Monday, February 14, 2011

Rural hunger in Yolo County

These are trying economic times everywhere, including right here in our own backyard. According to the Bureau of Labor Statistics, the unemployment rate for Yolo County stood at 12.4% for the period November 2009 to December 2010. To put this in perspective, the current national unemployment rate is estimated to be 9.0%. Further, while Yolo County does contain significant urban centers like West Sacramento, Davis, and Woodland, a considerable proportion of the county’s population lives in rural communities like Esparto and the town of Yolo.

I was therefore curious about the steps being taken to meet the needs of our struggling rural neighbors. As it happens, my wife, Frances, is the director of programs at the Food Bank of Yolo County, so I decided that hunger was the logical issue on which to focus my inquiry. While my relationship with Frances means that I have a certain familiarity with this issue simply through osmosis, the bulk of this blog is the product of a more detailed “interview” I had with her regarding the Food Bank’s outreach to rural populations.

I should begin with a general note about the nature of food banking. While Frances’ organization occasionally provides food directly to the people who need it, its principal function is as a clearinghouse – a nexus between donators and the local agencies that conduct the vast majority of food distribution (i.e. food pantries, soup kitchens, etc). The problem for rural communities is that these local agencies are overwhelmingly located in urban centers. For the 14.2% of rural households who qualify as food insecure, then, any efforts at obtaining assistance are hampered by the spatial issues we’ve discussed in class. When you’re already in a position where you have to choose between food on your table or gasoline in your car, a fifteen or twenty mile drive to your nearest food pantry can be prohibitive. This is to say nothing about the travel limits for people who don’t even own a car.

One response to this problem is the Food Bank’s Rural Food Delivery program. Under this program, the Food Bank begins by packing individual bags or boxes with approximately twenty-five pounds of food each. Volunteers then set up temporary distribution sites in rural communities, usually at a church, community center, or fire department. The response to this program has been considerable, with the Food Bank averaging 700 bags/boxes per distribution.

But has the lagging economy affected the Food Bank’s ability to conduct these programs? In other words, with charitable donations declining in general as people worry about saving more of their money, does the campaign against hunger find itself with fewer resources to combat a swelling enemy? Thankfully, the answer is no. First, the Food Bank receives no state funding, so California’s budget crisis has had no real effect. Further, while food donations have declined over the last five years, and demand for services is up, the Food Bank has actually enjoyed an increase in financial donations as a result of the Great Recession.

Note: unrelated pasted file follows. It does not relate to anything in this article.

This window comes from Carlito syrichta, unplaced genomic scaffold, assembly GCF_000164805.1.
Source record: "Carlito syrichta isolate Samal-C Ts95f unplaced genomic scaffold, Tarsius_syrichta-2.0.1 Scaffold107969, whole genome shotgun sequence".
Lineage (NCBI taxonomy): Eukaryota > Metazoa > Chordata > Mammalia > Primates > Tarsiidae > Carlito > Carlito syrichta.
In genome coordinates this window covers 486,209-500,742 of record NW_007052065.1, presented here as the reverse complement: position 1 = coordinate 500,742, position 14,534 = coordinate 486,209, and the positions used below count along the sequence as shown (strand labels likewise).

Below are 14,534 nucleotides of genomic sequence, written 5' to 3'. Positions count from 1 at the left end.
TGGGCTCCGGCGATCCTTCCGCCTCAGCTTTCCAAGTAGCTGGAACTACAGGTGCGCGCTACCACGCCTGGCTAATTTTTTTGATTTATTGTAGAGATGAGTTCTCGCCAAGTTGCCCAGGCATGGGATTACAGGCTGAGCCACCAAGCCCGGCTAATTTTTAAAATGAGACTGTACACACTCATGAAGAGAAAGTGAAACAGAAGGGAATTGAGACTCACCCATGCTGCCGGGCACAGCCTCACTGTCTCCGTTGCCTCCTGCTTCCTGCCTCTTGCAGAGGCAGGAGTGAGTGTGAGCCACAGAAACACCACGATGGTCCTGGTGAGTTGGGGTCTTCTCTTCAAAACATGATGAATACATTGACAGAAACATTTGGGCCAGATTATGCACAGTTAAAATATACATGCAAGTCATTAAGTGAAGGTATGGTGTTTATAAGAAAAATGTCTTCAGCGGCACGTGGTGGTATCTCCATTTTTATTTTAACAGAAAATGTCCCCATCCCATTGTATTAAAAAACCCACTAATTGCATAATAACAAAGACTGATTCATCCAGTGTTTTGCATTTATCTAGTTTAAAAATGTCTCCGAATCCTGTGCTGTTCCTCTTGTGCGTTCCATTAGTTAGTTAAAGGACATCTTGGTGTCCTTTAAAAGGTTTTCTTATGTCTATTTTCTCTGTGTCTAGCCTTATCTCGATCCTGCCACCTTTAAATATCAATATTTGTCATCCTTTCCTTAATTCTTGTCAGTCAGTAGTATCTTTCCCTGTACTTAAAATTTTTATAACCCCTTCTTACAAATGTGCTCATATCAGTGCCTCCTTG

This certainly does not mean that the Food Bank is not in need of constant and continued support, but perhaps it does mean something about the issue of hunger. As Frances mentioned during our discussion, it’s at the very base of Maslow’s hierarchy of needs, so maybe it has a particular resonance during difficult times. If people are going to donate, then, they’re more likely to focus on hunger than, say, their local symphony. For the unemployed and hungry in our community, this is at least something.


Jen Wickens said...

It is heartening to know that the Food Bank isn't suffering for donations during the Great Recession. The system for delivering food to rural community hubs makes such practical sense and should serve as a model for delivery of other critical services to those living in remote areas throughout California. I wonder: is the Food Bank so well-run because it operates outside of the inefficient and overburdened California governmental bureaucracy?

Sarah J said...

In response to both Jon's great post and Jen's question, I think the answer is yes-- small, charitable organizations can run better when the government is not involved, or at least when organizations are not fully dependent on the government for support. Having to keep a worthy cause afloat can inspire a community to work together, and often struggle together to make it happen. However, I think the Food Bank is really lucky in this instance to have weathered the financial storm, and I wonder if similar organizations in other rural areas have faired as well. Depending on government money is not ideal, especially during a recession, but I still think the government should make it a priority to support these types of organizations through thick and thin, because I'm sure there are some deeply impoverished areas where the donations really aren't rolling in. As with most situations, there should probably be a balance.

vlshaw said...

Good points about the distance between people having to choose between food and gas, I think that it is a real consideration for some. I am glad that someone is addressing the issue. Cheers to your wife for devoting time to those less fortunate.